Of course I am happy about the ceasefire between Israel and Hamas. After eight days of pounding Gaza’s population, and the barrage of rockets on Israeli civilians, any cessation in hostilities is welcome. While I am fully aware of the horrors faced by friends in Tel Aviv and Jerusalem, this attack has been so much worse for the people of Gaza just four years after operation ‘Cast Lead’, and of course also for people in the south of Israel. During the eight days173 Palestinians were killed (113 of thom civilians, 38 children and 13 women)
and 6 Israelis (no children) were killed. In the year preceding the onslaught, 64 Palestinians were killed in Gaza, 5 in the West Bank, and no Israelis. Since the first rocket fell on Israeli soil in April 2001, 59 Israelis were killed and 4,717 Palestinian.
Meanwhile, the US gave Israel 8.2m dollars per day. The reality of the death of children and the devastation in Gaza has been whitewashed in the western media as all social networks report.
The conflagration could never achieve its aims – the Israeli military did not stop the rockers and the rockets did not stop the Israeli military attack. But I cannot help thinking about the inevitability and imbalance of it all. There are many often forgotten but worth retelling facts about Gaza, as the Israeli (Jewish) blogger Eyal Clyne documents. The Gaza ‘Strip’ is an artificial space created by Israel after its establishment in 1948, when Israel chose not to incorporate it. Most Gazans are 1948 refugees, not allowed to return to their homes. Gaza was forcibly governed by Egypt until it was occupied by Israel in 1967, when a third of it was confiscated to build military camps and Jewish settlements.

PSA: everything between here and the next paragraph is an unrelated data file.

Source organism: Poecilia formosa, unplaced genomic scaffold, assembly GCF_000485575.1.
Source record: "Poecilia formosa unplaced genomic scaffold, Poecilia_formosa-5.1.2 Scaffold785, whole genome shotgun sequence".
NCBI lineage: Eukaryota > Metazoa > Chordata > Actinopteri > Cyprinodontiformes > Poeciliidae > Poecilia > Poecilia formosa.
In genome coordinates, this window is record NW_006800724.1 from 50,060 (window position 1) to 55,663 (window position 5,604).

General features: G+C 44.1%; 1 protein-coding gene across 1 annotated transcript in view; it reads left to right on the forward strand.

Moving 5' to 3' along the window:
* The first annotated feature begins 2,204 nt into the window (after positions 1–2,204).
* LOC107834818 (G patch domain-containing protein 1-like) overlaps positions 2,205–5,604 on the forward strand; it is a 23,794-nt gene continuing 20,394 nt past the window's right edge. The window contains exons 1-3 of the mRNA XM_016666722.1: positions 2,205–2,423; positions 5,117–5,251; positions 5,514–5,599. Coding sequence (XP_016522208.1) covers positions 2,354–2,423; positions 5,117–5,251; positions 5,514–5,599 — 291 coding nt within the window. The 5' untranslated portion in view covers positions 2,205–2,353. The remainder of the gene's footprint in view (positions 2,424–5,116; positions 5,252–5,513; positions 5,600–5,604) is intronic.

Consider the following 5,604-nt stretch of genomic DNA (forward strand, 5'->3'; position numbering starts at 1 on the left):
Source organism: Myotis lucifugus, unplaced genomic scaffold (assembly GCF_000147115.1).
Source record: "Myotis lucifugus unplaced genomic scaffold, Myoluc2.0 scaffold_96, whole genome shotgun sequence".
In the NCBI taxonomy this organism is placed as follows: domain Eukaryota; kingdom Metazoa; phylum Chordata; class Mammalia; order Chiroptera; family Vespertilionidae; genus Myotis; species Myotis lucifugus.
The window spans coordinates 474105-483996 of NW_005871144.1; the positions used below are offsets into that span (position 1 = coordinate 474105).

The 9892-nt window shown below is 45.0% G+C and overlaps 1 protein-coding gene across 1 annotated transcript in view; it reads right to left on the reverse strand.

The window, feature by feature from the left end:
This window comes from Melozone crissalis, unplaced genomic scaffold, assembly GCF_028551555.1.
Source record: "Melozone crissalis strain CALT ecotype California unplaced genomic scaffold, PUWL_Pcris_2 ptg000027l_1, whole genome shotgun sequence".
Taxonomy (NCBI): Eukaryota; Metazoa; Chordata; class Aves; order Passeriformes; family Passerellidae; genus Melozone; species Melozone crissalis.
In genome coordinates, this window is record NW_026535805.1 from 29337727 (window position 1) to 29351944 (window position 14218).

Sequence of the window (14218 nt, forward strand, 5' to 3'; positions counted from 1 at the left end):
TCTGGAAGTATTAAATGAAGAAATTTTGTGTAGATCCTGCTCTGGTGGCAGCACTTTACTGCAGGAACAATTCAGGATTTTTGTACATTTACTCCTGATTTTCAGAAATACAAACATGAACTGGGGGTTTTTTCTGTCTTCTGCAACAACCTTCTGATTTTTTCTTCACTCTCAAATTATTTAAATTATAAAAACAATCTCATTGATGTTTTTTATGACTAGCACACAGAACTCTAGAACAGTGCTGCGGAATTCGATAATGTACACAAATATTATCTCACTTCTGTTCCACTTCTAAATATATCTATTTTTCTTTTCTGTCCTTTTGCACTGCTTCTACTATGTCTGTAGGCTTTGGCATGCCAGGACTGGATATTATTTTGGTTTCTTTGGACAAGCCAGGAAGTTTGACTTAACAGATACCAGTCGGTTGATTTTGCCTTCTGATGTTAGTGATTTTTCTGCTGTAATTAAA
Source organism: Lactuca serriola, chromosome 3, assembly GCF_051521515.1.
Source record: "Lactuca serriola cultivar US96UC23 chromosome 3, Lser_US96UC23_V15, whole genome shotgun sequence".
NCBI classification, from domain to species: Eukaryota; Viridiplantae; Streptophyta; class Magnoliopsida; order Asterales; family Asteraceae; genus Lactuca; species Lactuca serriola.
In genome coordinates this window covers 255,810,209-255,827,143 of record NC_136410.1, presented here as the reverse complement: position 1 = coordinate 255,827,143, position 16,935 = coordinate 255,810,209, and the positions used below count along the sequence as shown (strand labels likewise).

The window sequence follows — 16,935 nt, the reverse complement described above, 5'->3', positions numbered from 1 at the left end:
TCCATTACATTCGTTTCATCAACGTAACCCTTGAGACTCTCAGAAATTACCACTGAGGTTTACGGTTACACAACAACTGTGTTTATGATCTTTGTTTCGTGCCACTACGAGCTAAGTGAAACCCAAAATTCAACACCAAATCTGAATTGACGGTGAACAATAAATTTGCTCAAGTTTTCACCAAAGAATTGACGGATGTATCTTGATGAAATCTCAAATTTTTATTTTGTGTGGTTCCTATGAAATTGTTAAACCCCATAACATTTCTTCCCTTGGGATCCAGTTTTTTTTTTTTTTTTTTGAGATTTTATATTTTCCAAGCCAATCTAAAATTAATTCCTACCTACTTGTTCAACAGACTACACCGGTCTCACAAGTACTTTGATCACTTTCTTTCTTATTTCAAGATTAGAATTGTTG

During this time Israel impoverished Gaza whose people had no other source of income besides working in Israel for minimum wage. However, since the 1993 Oslo Accords, they were no longer allowed to work in Israel and 80% of Gazans live on 2 dollars per day.
Although Israel unilaterally ‘disengaged’ from Gaza in 2005, it never stopped occupying it, still controlling the movement of people and goods, Gaza’s territorial waters, radio waves, fuel, electricity and airspace. The tunnels and rockets are a response to the fence Israel constructed around the Gaza Strip. This means dire shortage of basic products not approved by Israel such as water purifiers, medical equipment and spare parts for hospitals, cement, perishable goods and at times even flour. In 2006 Israel bombed the electricity station in reaction to the abduction of a soldier, making Gaza dependent on Israel for electricity and other fuel supplies.
Israel had assisted the establishment of Hamas as an antidote to the PLO and continues to aid its growth by its punitive policies. George Bush’s regime gave Israel free range and financed its war against Gaza. Since 2004 Israel has carried out six sea, air and land operations against Gaza.
Since 2006 Israel has been ignoring Hamas’s proposals for a two state solution, backed by the Arab League. Ceasefires have been regularly broken by Israel, which also kept UN inspectors and journalists out of Gaza.
Despite Israel’s argument that Hamas chooses to locate its rocket launchers within the civilian population, Gaza civilians have nowhere to run when artillery, tanks, cannons, helicopters and planes attack, and it is inevitable that the victims would be civilians. Clyne concludes: ‘Israeli history is defined by the dispossession of the Palestinians. We expelled them in 1948. When they tried to return, we called them “infiltrators” and shot them back beyond our borders. Since 1967 they resisted the occupation in two intifadas, inside Israel, in suicide bombings. But Israel keeps ignoring their national catastrophe, and is prepared to pay in blood, money and international isolation to continue denying that this is about a people whose land we took by force’.